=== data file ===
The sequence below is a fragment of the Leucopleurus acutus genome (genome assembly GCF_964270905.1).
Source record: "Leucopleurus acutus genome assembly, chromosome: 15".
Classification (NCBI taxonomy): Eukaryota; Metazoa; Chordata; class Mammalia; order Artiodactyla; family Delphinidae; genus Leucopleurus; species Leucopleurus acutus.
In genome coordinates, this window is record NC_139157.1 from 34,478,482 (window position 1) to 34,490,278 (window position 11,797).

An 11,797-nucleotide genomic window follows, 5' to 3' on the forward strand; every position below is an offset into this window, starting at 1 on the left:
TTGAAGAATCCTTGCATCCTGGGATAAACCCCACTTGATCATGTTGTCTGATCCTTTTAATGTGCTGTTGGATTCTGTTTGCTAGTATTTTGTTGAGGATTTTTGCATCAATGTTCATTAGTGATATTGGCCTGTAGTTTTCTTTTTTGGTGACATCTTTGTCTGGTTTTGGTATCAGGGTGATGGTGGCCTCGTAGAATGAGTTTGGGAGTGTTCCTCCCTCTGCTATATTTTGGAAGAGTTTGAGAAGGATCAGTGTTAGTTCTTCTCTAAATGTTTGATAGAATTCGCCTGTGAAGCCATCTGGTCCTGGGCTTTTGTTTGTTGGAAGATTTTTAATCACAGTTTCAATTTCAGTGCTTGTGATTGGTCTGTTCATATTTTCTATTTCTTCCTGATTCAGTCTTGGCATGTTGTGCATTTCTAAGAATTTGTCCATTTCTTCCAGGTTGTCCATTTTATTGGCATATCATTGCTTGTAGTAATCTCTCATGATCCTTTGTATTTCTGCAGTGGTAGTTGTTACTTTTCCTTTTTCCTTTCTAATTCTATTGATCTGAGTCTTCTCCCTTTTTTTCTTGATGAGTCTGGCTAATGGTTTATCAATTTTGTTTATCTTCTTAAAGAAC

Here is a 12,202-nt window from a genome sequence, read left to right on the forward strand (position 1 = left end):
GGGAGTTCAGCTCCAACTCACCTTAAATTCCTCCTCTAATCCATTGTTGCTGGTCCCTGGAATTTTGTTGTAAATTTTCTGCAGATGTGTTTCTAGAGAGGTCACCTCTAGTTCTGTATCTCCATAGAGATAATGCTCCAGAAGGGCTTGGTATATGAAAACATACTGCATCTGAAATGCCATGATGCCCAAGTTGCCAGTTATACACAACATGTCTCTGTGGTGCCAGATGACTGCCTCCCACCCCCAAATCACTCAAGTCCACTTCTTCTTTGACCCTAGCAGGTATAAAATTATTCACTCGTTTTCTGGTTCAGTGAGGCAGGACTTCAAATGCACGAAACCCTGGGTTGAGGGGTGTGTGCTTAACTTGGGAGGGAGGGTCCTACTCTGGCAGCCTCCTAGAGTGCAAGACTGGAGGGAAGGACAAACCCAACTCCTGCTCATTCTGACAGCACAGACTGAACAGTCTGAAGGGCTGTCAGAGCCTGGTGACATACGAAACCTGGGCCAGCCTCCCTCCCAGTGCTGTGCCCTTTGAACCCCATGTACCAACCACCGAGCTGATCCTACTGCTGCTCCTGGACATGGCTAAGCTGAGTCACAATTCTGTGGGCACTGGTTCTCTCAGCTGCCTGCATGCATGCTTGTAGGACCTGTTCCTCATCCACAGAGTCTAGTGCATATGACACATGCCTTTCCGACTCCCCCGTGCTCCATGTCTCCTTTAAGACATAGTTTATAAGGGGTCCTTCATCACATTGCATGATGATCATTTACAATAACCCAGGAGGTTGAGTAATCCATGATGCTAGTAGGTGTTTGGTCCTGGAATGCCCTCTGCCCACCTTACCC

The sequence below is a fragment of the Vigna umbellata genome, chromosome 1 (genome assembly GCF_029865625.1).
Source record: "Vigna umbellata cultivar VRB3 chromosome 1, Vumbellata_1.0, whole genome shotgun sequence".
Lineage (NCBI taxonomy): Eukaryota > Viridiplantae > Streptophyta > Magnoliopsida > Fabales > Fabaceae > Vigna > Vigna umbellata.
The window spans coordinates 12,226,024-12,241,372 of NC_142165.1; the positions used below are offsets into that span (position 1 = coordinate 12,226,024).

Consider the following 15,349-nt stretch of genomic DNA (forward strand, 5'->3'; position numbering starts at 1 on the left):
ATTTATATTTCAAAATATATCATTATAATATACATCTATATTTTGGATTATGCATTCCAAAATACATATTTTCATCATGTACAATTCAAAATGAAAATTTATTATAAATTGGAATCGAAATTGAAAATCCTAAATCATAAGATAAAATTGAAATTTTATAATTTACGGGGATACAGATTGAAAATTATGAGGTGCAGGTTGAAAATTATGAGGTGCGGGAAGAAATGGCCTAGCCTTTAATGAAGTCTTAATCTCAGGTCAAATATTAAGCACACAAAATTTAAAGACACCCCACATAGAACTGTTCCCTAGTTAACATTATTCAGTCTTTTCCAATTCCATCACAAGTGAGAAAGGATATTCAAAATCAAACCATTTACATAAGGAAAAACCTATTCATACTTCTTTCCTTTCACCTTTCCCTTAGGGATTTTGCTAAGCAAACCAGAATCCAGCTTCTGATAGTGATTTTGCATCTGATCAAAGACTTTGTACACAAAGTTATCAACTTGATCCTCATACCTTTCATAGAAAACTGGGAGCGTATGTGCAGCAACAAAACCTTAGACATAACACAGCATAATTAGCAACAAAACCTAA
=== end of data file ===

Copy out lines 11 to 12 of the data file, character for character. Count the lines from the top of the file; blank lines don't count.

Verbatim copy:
Lineage (NCBI taxonomy): Eukaryota > Viridiplantae > Streptophyta > Magnoliopsida > Fabales > Fabaceae > Vigna > Vigna umbellata.
The window spans coordinates 12,226,024-12,241,372 of NC_142165.1; the positions used below are offsets into that span (position 1 = coordinate 12,226,024).